The city of Madaba is the capital of Madaba Governorate.
|• Total||940 km2 (360 sq mi)|
|• Density||170/km2 (440/sq mi)|
|Time zone||GMT +2|
|• Summer (DST)||+3|
high · 7th
Madaba (Arabic مادبا) is one of the governorates of Jordan. It is located southwest of Amman, the capital of Jordan, and its capital is Madaba. The governorate is ranked 8th (of 12 governorates) by population and by area. It is bordered by Balqa Governorate to the north, The Capital Governorate to the east, Karak Governorate to the south and the Dead Sea to the west.
Biblical and ancient history
Many sites in Madaba Governorate are considered biblical sites, some of which are:
- Mount Nebo: according to the Bible, is the site where Moses viewed the Promised Land. Mount Nebo, just west of Madaba city, formed part of the Madaba Diocese during Byzantine times. Here the mosaics discovered at the Moses Memorial together with those in the churches in the village of Nebo, in the 'Uyun Musa valley and at 'Ayn al-Kanisah carry inscriptions which date them to the times of the Bishops of Madaba from the late fifth century to the middle of the eighth century AD.
- Um er-Rasas (Kastron Mefaa): lies on the southeastern steppes, also formed part of the diocese, laying as it is close to the Wadi Mujib (Arnon river), a natural boundary of the Province. Here were brought to light the splendid mosaics of the Saint Stephen Complex together with the Church of the Lions (sixth-eighth centuries AD), which complement the eighth-century mosaic discovered in the village of Ma'in.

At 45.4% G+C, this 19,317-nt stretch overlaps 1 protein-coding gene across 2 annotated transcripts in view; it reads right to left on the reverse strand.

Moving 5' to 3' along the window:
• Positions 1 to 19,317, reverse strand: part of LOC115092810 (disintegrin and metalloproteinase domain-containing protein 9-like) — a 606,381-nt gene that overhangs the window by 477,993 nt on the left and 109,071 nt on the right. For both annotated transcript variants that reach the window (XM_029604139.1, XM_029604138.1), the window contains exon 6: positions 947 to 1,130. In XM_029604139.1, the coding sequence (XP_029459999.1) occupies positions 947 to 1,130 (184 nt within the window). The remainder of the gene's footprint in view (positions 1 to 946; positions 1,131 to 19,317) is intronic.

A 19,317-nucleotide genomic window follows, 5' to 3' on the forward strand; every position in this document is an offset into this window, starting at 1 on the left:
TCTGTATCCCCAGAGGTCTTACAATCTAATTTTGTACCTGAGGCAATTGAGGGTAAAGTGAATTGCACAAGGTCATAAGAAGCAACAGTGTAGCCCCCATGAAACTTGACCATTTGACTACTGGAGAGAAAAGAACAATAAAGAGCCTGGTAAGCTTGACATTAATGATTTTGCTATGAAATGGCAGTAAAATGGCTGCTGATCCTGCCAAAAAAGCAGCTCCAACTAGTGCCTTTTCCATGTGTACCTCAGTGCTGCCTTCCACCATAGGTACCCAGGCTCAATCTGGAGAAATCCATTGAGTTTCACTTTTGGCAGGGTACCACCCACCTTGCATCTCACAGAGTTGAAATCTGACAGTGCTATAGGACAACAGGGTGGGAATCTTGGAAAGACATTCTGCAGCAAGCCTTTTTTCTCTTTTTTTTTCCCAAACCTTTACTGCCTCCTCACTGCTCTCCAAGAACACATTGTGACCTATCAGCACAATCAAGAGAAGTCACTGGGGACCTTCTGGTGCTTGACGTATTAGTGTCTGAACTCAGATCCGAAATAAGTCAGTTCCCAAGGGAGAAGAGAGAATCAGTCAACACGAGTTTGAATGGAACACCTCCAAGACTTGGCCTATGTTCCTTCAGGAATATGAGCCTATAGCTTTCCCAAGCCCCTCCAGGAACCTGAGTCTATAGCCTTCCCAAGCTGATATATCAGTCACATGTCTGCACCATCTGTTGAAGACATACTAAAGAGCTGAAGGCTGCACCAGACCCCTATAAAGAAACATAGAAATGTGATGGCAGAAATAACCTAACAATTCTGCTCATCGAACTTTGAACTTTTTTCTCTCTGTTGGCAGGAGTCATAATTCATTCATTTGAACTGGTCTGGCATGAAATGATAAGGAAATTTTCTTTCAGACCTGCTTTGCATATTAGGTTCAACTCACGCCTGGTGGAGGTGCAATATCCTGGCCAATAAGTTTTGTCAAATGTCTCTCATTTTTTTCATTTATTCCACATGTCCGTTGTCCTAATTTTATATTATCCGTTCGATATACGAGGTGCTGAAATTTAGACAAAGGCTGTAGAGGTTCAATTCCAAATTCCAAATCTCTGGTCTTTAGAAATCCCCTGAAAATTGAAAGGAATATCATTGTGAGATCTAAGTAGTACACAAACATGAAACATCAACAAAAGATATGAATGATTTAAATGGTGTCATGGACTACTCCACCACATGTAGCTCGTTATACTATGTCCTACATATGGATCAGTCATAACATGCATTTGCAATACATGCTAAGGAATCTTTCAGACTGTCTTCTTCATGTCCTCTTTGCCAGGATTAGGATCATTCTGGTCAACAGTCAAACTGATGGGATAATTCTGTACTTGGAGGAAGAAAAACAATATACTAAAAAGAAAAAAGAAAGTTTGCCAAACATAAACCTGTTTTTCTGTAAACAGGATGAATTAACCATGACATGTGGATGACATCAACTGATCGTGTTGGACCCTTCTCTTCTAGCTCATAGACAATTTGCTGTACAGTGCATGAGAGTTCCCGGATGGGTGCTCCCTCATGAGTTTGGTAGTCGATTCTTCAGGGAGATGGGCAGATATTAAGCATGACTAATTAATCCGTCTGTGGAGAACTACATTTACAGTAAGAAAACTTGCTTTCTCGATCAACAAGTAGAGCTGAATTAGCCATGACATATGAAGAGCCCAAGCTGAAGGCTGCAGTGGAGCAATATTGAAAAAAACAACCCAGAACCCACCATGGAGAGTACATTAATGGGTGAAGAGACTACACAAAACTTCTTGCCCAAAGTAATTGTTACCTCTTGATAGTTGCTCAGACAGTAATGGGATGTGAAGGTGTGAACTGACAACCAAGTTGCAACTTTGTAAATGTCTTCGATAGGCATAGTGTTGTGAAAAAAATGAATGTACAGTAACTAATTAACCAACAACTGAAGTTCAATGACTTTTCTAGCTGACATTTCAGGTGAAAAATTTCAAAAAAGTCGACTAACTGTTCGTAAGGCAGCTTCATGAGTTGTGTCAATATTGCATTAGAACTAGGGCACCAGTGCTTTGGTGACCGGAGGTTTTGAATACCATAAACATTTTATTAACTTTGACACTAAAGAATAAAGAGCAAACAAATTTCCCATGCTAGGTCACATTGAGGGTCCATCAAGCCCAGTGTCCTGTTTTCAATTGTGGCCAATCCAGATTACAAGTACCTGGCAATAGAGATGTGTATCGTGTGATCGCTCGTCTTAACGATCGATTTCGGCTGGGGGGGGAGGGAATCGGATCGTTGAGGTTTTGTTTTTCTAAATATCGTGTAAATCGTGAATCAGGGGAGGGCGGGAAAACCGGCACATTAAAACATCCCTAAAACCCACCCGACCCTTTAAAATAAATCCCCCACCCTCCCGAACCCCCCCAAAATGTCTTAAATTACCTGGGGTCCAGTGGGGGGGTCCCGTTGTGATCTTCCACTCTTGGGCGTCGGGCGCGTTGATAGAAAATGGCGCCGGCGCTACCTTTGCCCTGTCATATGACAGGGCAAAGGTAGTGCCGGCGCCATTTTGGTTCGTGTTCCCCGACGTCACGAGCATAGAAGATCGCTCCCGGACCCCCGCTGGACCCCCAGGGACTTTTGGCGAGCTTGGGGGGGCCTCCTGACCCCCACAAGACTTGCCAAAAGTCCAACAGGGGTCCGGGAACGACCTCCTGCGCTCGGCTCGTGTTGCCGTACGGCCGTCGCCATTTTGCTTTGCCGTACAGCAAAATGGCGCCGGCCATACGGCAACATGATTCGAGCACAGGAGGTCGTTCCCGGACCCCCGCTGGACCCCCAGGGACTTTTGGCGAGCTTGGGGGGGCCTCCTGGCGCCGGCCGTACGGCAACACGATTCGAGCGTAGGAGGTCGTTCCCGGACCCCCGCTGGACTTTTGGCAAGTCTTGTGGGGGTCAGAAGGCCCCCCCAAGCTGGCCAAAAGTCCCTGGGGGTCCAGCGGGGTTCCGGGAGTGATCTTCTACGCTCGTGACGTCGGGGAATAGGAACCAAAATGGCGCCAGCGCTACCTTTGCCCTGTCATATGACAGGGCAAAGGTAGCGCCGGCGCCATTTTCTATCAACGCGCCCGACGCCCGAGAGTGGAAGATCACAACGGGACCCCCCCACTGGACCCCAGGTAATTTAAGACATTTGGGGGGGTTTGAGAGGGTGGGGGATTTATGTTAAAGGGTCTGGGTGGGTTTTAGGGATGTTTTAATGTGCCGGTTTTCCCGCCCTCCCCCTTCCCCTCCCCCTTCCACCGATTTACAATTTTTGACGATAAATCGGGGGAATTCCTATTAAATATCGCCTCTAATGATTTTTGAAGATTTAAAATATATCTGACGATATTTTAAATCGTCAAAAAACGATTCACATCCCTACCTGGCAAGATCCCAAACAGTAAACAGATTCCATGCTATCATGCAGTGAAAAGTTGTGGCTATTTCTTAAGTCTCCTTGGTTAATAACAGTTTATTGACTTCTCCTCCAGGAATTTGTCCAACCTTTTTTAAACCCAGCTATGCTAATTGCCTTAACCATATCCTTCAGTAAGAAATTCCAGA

- Mukawer: 15 km south of Madaba city, is where the Body of Saint John the Baptist supposedly lies after he was beheaded at the request of King Herod Antipas' niece. The site is located on top of a big mountain rising from the shores of the Dead Sea and overlooking most of the Dead Sea and ancient Israel.
- Madaba Map: The only complete mosaic map of Jerusalem from the Byzantine era.
Many archeological excavations with pre-Biblical and Biblical emphases take part during the summer months in Madaba Governorate; new discoveries are being made each year.
Madaba Governorate is bordered by Capital Governorate from the east and Balqa Governorate from the north, the West Bank across the Jordan River, and the Dead Sea from the west, and Karak Governorate from the south. Ma'in is a village in Madaba that is the site of a natural thermal waterfall. Its therapeutic effects are utilized by those with aching joints and skin irritations. a new tourist industry is growing around the site with the building of a new hotel and spa.
The climate ranges significantly in the governorate due to the difference in altitude of the governorate's regions, the capital city of Madaba is at 798 meters above sea level, while the Dead Sea is at about 300 meters below sea level, resulting in a double digit difference in temperature between the two locations.
Due to its richness of historic sites, and natural sites such as the Ma'in Hot Springs and the Dead Sea, Madaba Governorate depends mainly on tourism as a main source of income. The governorate is the fifth touristic destination following Petra, Jerash, Aqaba, and Amman.
The northern region of the governorate is agricultural, with a total area of 59 km2 of fruit and olive farms. The governorates production of olives and fruits is eighth on the kingdom (after Balqa, Irbid, Mafraq, The Capital, Ajloun, Jerash, and Zarqa governorates).
Article 12 of the Administrative Divisions law of the Jordanian Ministry of Interior divides Madaba into two departments:
- Capital Department: with its administrative center in the city of Madaba, this department also includes 26 other towns and villages.
- Dhiban Department: Includes 44 towns and villages, with its administrative center in Dhiban
The brass serpent sculpture on Mount Nebo
The Dead Sea from the Kempinski Hotel in Madaba Governorate
- "Sub-national HDI - Area Database - Global Data Lab". hdi.globaldatalab.org. Retrieved 2018-09-13.
- Ministry of Agriculture- Jordan (Arabic site)
- "Jordan: Administrative Division, Governorates and Districts". citypopulation.de. Retrieved 25 December 2016.